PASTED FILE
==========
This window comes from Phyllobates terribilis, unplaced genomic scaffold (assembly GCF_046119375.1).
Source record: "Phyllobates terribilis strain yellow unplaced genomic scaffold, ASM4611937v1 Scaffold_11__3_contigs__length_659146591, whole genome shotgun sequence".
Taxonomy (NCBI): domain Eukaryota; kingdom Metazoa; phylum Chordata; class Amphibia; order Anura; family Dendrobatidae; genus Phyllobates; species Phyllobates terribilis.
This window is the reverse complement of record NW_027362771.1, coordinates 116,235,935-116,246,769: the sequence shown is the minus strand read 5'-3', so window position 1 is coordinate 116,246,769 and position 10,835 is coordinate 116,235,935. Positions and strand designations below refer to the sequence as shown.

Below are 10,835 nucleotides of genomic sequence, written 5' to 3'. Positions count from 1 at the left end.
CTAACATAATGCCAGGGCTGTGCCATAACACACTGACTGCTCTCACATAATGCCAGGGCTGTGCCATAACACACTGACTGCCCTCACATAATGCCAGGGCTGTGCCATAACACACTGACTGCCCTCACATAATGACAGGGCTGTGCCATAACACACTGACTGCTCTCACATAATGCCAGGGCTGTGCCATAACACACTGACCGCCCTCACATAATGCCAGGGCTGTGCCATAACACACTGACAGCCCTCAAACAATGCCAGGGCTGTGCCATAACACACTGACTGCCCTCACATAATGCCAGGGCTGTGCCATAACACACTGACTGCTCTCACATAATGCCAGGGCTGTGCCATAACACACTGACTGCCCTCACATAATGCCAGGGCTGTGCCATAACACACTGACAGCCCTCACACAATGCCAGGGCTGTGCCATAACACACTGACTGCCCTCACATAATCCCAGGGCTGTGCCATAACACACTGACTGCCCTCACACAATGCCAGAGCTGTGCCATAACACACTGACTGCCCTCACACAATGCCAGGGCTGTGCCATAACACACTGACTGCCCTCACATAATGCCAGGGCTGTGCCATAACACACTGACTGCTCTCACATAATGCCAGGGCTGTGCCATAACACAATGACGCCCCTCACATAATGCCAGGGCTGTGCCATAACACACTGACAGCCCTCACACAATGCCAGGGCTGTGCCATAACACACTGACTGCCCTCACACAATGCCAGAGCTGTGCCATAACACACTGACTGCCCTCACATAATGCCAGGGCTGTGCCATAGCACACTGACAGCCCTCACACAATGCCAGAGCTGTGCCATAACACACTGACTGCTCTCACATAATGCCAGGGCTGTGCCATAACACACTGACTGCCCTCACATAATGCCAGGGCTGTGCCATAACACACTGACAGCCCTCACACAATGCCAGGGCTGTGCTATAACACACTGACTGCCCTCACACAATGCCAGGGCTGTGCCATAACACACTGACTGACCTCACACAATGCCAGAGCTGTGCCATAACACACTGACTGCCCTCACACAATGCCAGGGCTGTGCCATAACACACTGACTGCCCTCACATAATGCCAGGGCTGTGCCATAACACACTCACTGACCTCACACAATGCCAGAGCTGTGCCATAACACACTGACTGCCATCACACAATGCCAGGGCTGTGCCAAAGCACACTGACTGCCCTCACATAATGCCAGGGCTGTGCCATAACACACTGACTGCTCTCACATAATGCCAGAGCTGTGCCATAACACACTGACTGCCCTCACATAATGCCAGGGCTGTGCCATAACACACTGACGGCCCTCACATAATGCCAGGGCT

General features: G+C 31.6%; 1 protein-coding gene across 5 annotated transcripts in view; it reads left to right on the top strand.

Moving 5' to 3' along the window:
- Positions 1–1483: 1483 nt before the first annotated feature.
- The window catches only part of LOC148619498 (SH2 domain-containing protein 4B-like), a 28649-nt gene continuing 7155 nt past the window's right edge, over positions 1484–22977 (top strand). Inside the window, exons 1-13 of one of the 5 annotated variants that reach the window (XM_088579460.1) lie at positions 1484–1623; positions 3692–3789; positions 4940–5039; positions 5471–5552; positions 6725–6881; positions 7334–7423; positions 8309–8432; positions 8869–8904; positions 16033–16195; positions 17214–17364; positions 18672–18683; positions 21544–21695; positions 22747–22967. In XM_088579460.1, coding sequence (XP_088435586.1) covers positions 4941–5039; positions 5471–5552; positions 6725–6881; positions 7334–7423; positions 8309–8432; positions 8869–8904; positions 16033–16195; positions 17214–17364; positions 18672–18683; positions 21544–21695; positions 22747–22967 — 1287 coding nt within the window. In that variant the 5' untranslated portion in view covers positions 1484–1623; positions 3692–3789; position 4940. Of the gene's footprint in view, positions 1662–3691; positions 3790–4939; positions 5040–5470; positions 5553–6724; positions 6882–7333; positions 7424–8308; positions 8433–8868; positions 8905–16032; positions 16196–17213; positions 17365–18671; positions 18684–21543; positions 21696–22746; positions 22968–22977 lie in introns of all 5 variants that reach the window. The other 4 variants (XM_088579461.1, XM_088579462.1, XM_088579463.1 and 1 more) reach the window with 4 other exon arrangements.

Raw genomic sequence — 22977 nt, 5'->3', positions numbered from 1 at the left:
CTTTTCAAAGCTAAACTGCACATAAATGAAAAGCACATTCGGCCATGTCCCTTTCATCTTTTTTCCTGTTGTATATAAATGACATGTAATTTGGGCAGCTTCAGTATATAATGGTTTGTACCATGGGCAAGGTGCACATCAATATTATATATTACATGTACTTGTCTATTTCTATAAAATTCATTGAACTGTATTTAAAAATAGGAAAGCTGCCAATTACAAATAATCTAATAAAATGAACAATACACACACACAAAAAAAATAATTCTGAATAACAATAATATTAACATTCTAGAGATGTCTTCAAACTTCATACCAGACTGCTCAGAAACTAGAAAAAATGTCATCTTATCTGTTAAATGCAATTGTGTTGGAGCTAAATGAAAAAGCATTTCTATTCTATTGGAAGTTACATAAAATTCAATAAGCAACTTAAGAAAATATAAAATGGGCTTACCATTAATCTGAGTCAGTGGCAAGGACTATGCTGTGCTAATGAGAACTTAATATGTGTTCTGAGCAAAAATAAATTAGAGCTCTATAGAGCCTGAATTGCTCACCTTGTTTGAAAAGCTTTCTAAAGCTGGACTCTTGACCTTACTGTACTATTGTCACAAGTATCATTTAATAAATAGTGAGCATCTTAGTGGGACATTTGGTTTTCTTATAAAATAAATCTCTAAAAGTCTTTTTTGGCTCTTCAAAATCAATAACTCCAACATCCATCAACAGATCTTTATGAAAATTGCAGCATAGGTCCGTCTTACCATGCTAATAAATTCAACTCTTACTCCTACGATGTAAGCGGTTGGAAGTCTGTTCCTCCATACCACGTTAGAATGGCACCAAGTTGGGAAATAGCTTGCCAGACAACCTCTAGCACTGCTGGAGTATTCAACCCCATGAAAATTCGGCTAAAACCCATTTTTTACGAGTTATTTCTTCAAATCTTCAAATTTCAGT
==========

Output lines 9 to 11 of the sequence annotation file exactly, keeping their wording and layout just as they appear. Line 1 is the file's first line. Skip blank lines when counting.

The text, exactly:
- Positions 1–1483: 1483 nt before the first annotated feature.
- The window catches only part of LOC148619498 (SH2 domain-containing protein 4B-like), a 28649-nt gene continuing 7155 nt past the window's right edge, over positions 1484–22977 (top strand). Inside the window, exons 1-13 of one of the 5 annotated variants that reach the window (XM_088579460.1) lie at positions 1484–1623; positions 3692–3789; positions 4940–5039; positions 5471–5552; positions 6725–6881; positions 7334–7423; positions 8309–8432; positions 8869–8904; positions 16033–16195; positions 17214–17364; positions 18672–18683; positions 21544–21695; positions 22747–22967. In XM_088579460.1, coding sequence (XP_088435586.1) covers positions 4941–5039; positions 5471–5552; positions 6725–6881; positions 7334–7423; positions 8309–8432; positions 8869–8904; positions 16033–16195; positions 17214–17364; positions 18672–18683; positions 21544–21695; positions 22747–22967 — 1287 coding nt within the window. In that variant the 5' untranslated portion in view covers positions 1484–1623; positions 3692–3789; position 4940. Of the gene's footprint in view, positions 1662–3691; positions 3790–4939; positions 5040–5470; positions 5553–6724; positions 6882–7333; positions 7424–8308; positions 8433–8868; positions 8905–16032; positions 16196–17213; positions 17365–18671; positions 18684–21543; positions 21696–22746; positions 22968–22977 lie in introns of all 5 variants that reach the window. The other 4 variants (XM_088579461.1, XM_088579462.1, XM_088579463.1 and 1 more) reach the window with 4 other exon arrangements.

Raw genomic sequence — 22977 nt, 5'->3', positions numbered from 1 at the left: